Well, maybe the Indian and the Italian governments are still thinking that they can continue to play around with this case in order to find a way to save face. At this point, and after the surfacing of the new evidence, we disagree, and we think that the time to deliver justice by imediately discharging the two presumably innocent Italian Marines and to find a solution to the embarassing case has definitely come. Seventeen months away from their families while their adolescent children grow without their innocent fathers on their side is definitely too long a time to accept even for two loyal soldiers of any country.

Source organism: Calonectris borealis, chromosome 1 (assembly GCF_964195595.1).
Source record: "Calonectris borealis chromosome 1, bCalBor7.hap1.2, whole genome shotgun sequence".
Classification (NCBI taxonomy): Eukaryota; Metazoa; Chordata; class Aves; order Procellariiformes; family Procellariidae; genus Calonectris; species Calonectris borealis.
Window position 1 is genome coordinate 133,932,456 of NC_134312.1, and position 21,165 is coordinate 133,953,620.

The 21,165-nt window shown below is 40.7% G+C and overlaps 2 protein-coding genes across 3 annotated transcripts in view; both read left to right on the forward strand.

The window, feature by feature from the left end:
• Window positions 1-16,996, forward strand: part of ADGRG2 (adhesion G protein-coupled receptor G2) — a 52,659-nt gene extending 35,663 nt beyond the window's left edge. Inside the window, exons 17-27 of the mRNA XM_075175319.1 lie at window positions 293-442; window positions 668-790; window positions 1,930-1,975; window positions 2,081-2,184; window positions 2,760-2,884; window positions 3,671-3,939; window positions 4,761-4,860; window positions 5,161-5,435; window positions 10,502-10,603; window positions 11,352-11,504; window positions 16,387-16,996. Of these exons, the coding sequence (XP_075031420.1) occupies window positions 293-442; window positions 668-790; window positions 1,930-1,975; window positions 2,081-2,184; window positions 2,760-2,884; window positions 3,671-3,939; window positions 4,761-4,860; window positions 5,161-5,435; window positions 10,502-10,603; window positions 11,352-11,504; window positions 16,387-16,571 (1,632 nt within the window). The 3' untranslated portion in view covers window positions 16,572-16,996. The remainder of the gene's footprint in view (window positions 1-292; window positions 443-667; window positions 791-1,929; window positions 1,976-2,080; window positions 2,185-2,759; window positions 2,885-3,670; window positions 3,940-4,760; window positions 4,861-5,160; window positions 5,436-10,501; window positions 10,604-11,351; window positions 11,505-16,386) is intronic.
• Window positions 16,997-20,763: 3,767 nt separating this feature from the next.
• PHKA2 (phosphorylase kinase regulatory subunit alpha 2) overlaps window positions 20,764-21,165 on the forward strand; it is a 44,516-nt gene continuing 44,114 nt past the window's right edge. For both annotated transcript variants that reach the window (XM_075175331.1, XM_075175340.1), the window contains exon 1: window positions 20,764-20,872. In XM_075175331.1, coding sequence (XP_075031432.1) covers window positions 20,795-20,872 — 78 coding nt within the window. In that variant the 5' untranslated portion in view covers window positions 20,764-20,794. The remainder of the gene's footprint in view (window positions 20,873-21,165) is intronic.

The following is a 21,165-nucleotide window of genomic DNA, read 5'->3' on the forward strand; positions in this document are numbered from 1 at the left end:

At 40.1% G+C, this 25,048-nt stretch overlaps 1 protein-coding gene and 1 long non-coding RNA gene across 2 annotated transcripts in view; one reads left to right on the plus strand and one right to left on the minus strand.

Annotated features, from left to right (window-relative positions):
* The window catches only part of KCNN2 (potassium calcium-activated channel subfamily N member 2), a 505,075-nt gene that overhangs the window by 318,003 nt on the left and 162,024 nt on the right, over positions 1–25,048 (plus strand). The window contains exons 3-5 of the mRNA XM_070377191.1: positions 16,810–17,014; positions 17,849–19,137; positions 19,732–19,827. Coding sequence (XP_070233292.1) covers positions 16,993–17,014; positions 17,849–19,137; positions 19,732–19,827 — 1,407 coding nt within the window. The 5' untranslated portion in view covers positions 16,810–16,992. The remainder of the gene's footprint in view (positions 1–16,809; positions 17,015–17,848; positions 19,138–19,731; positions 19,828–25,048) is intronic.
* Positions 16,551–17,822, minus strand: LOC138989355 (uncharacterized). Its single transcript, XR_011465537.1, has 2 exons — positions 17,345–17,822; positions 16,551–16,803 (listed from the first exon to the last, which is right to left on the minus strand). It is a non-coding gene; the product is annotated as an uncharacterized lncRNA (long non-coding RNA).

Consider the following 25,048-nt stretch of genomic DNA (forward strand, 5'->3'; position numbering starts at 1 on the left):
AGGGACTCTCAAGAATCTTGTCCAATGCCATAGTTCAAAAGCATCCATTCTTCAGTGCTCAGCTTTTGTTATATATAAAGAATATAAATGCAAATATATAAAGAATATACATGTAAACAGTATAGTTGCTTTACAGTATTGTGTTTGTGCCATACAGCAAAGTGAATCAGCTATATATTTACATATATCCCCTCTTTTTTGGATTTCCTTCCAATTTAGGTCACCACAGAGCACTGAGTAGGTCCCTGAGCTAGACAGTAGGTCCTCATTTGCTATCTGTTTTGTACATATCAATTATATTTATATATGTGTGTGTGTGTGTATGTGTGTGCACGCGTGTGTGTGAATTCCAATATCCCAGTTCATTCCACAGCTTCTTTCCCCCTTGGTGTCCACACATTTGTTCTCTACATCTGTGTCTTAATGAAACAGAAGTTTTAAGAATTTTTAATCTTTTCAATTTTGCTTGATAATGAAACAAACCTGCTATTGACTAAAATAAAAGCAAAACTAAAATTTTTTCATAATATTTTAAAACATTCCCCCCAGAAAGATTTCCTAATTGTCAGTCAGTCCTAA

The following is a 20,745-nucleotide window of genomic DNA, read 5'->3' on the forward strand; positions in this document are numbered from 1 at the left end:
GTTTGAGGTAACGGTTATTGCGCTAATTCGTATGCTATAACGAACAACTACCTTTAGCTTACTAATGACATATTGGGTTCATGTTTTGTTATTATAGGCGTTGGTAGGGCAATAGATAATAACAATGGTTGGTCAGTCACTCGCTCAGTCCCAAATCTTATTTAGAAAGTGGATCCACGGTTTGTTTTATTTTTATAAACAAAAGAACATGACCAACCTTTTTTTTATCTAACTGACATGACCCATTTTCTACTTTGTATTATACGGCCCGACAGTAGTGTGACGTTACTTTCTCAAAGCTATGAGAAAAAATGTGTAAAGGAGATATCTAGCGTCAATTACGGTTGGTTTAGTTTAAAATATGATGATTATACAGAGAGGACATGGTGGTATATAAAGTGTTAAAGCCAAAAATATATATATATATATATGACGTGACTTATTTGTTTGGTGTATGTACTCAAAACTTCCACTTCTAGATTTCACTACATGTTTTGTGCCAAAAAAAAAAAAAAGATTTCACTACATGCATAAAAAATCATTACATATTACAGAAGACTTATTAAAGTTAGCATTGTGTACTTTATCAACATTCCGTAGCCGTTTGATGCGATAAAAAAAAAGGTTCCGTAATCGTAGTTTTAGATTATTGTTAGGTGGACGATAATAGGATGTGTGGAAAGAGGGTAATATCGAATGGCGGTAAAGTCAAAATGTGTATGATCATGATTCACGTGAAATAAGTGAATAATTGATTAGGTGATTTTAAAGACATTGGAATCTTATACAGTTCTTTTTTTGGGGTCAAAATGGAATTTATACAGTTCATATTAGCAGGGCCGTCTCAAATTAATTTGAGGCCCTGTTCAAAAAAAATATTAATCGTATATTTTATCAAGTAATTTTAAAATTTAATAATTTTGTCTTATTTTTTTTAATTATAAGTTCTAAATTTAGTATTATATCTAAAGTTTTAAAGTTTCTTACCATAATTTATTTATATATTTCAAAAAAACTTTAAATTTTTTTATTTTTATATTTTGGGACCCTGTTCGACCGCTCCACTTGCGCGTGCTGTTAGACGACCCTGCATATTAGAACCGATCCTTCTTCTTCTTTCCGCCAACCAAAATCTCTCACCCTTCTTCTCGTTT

What rather needs to start both in India and in Italy is a serious investigation to shed light on all errors, illicit or even criminal behaviors that have occurred all along this case. It's a responsibility that both countries have towards their citizens. Italians should not have the feeling that the government of their country is ready to sacrifice them in favor of any commercial deals. Indians should not have the feeling that anybody crossing by chance the path of the powerful and the well-connected (if anything like this happened to two Italian soldiers, it can certainly happen to millions of indians) is at risk of losing freedom and dignity. If national States cannot guarantee such basic rights to their citizens, they have no reason to exist or command any respect internationally. And this applies to both India and Italy.